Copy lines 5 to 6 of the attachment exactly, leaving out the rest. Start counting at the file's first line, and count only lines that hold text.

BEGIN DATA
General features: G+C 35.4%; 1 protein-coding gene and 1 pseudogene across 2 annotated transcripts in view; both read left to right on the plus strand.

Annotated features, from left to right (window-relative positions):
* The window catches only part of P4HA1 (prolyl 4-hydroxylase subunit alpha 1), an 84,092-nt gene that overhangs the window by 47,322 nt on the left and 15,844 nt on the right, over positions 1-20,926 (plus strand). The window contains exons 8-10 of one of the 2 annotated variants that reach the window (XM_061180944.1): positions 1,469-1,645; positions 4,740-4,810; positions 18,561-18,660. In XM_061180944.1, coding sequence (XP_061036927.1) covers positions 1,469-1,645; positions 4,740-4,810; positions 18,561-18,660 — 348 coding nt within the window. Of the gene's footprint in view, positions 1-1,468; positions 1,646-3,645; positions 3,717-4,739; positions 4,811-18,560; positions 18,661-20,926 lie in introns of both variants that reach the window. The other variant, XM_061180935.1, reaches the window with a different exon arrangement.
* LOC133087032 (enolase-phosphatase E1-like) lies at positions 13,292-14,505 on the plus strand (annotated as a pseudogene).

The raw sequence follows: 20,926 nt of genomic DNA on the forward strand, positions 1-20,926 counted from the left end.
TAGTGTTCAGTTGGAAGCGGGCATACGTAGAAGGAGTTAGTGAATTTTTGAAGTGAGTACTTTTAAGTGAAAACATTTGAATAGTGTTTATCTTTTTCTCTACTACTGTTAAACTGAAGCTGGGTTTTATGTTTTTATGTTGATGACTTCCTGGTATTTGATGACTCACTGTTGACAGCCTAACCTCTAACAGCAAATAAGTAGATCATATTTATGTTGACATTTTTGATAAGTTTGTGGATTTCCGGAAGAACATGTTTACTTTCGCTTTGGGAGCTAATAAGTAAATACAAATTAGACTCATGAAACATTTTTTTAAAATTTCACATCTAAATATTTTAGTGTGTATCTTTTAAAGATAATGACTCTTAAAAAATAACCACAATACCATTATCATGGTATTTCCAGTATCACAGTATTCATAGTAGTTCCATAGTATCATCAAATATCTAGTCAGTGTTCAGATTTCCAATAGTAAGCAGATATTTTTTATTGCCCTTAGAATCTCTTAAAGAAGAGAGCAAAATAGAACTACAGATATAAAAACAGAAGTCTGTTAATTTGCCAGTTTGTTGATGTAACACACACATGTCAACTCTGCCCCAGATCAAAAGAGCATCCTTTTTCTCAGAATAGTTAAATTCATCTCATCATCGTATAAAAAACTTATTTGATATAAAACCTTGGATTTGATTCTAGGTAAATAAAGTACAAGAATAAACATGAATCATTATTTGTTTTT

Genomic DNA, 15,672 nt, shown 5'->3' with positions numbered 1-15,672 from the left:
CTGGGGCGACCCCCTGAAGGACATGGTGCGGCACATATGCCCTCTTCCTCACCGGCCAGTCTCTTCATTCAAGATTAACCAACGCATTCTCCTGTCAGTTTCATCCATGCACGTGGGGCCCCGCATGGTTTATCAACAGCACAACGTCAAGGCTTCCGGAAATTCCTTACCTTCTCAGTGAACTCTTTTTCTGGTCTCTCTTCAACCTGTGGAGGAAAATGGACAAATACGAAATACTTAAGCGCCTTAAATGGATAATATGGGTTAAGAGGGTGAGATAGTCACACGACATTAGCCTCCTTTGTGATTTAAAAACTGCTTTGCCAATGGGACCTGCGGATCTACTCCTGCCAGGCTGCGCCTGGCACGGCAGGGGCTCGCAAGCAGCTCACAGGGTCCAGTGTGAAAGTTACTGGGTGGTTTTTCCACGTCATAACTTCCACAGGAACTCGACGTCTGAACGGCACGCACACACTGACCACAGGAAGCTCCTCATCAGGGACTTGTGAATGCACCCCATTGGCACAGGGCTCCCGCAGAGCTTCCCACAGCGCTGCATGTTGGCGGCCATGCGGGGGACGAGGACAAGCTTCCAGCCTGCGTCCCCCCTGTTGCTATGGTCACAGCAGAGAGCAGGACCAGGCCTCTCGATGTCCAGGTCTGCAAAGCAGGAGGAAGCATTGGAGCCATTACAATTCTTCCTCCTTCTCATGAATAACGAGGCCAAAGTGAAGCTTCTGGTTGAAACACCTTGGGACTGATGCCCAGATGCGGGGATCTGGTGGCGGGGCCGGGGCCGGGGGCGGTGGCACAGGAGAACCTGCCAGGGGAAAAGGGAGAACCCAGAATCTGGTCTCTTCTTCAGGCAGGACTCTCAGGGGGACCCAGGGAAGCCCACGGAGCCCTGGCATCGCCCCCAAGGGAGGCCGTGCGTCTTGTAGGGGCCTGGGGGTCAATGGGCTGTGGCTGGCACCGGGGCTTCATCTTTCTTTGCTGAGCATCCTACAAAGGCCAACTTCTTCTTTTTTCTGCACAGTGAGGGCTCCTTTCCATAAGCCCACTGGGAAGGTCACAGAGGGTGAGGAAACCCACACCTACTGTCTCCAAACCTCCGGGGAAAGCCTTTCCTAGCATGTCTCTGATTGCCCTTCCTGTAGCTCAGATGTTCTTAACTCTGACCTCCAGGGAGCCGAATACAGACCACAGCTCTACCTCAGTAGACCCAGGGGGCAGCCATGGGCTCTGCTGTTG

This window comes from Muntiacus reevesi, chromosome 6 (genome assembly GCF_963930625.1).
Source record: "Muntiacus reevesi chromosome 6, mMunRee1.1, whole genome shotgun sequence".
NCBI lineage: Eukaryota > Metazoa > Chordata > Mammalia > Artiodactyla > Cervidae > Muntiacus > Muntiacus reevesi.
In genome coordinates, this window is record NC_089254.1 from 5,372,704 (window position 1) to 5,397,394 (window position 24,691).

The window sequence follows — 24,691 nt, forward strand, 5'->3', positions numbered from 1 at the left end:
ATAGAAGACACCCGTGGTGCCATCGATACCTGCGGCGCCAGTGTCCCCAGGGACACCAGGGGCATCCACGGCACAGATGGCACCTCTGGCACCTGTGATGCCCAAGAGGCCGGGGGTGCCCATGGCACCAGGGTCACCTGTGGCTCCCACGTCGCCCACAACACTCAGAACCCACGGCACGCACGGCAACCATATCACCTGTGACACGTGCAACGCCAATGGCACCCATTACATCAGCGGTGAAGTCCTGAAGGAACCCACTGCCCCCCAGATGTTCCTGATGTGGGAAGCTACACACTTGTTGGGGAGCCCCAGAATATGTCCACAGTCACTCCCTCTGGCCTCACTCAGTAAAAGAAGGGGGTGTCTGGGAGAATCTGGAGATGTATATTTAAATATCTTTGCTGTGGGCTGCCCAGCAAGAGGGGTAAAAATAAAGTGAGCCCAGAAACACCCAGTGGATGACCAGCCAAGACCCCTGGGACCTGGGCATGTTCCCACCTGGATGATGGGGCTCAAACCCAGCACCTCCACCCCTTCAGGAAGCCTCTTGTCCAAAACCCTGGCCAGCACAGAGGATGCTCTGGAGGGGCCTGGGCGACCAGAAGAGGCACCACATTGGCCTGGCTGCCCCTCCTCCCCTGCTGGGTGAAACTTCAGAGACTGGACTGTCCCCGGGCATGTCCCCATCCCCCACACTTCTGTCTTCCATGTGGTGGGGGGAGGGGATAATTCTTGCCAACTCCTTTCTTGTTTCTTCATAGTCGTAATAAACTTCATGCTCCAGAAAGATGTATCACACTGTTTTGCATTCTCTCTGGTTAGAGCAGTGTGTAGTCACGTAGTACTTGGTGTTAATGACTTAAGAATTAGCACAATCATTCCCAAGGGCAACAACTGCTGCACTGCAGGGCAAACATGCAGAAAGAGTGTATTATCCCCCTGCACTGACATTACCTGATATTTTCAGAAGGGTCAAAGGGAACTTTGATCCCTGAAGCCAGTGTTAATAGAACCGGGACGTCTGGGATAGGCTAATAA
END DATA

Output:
The raw sequence follows: 20,926 nt of genomic DNA on the forward strand, positions 1-20,926 counted from the left end.
TAGTGTTCAGTTGGAAGCGGGCATACGTAGAAGGAGTTAGTGAATTTTTGAAGTGAGTACTTTTAAGTGAAAACATTTGAATAGTGTTTATCTTTTTCTCTACTACTGTTAAACTGAAGCTGGGTTTTATGTTTTTATGTTGATGACTTCCTGGTATTTGATGACTCACTGTTGACAGCCTAACCTCTAACAGCAAATAAGTAGATCATATTTATGTTGACATTTTTGATAAGTTTGTGGATTTCCGGAAGAACATGTTTACTTTCGCTTTGGGAGCTAATAAGTAAATACAAATTAGACTCATGAAACATTTTTTTAAAATTTCACATCTAAATATTTTAGTGTGTATCTTTTAAAGATAATGACTCTTAAAAAATAACCACAATACCATTATCATGGTATTTCCAGTATCACAGTATTCATAGTAGTTCCATAGTATCATCAAATATCTAGTCAGTGTTCAGATTTCCAATAGTAAGCAGATATTTTTTATTGCCCTTAGAATCTCTTAAAGAAGAGAGCAAAATAGAACTACAGATATAAAAACAGAAGTCTGTTAATTTGCCAGTTTGTTGATGTAACACACACATGTCAACTCTGCCCCAGATCAAAAGAGCATCCTTTTTCTCAGAATAGTTAAATTCATCTCATCATCGTATAAAAAACTTATTTGATATAAAACCTTGGATTTGATTCTAGGTAAATAAAGTACAAGAATAAACATGAATCATTATTTGTTTTT